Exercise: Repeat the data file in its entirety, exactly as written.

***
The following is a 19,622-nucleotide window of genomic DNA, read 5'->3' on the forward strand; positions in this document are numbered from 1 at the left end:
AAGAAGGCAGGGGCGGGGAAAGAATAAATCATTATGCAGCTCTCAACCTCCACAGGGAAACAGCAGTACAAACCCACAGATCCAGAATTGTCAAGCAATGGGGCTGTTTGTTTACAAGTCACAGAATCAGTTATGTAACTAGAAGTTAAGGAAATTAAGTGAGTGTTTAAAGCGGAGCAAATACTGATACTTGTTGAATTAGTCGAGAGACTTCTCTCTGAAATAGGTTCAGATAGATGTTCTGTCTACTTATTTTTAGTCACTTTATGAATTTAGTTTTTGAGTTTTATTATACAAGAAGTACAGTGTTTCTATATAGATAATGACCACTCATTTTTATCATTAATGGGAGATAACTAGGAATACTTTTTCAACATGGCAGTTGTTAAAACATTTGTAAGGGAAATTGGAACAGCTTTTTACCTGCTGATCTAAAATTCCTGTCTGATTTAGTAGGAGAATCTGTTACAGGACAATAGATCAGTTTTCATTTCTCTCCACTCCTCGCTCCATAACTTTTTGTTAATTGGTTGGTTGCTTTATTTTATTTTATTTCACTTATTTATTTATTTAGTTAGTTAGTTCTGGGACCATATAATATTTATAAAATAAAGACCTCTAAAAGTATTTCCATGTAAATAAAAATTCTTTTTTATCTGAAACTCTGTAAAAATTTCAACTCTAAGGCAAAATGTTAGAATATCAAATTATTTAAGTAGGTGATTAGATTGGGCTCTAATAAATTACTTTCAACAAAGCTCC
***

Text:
The following is a 19,622-nucleotide window of genomic DNA, read 5'->3' on the forward strand; positions in this document are numbered from 1 at the left end:
AAGAAGGCAGGGGCGGGGAAAGAATAAATCATTATGCAGCTCTCAACCTCCACAGGGAAACAGCAGTACAAACCCACAGATCCAGAATTGTCAAGCAATGGGGCTGTTTGTTTACAAGTCACAGAATCAGTTATGTAACTAGAAGTTAAGGAAATTAAGTGAGTGTTTAAAGCGGAGCAAATACTGATACTTGTTGAATTAGTCGAGAGACTTCTCTCTGAAATAGGTTCAGATAGATGTTCTGTCTACTTATTTTTAGTCACTTTATGAATTTAGTTTTTGAGTTTTATTATACAAGAAGTACAGTGTTTCTATATAGATAATGACCACTCATTTTTATCATTAATGGGAGATAACTAGGAATACTTTTTCAACATGGCAGTTGTTAAAACATTTGTAAGGGAAATTGGAACAGCTTTTTACCTGCTGATCTAAAATTCCTGTCTGATTTAGTAGGAGAATCTGTTACAGGACAATAGATCAGTTTTCATTTCTCTCCACTCCTCGCTCCATAACTTTTTGTTAATTGGTTGGTTGCTTTATTTTATTTTATTTCACTTATTTATTTATTTAGTTAGTTAGTTCTGGGACCATATAATATTTATAAAATAAAGACCTCTAAAAGTATTTCCATGTAAATAAAAATTCTTTTTTATCTGAAACTCTGTAAAAATTTCAACTCTAAGGCAAAATGTTAGAATATCAAATTATTTAAGTAGGTGATTAGATTGGGCTCTAATAAATTACTTTCAACAAAGCTCC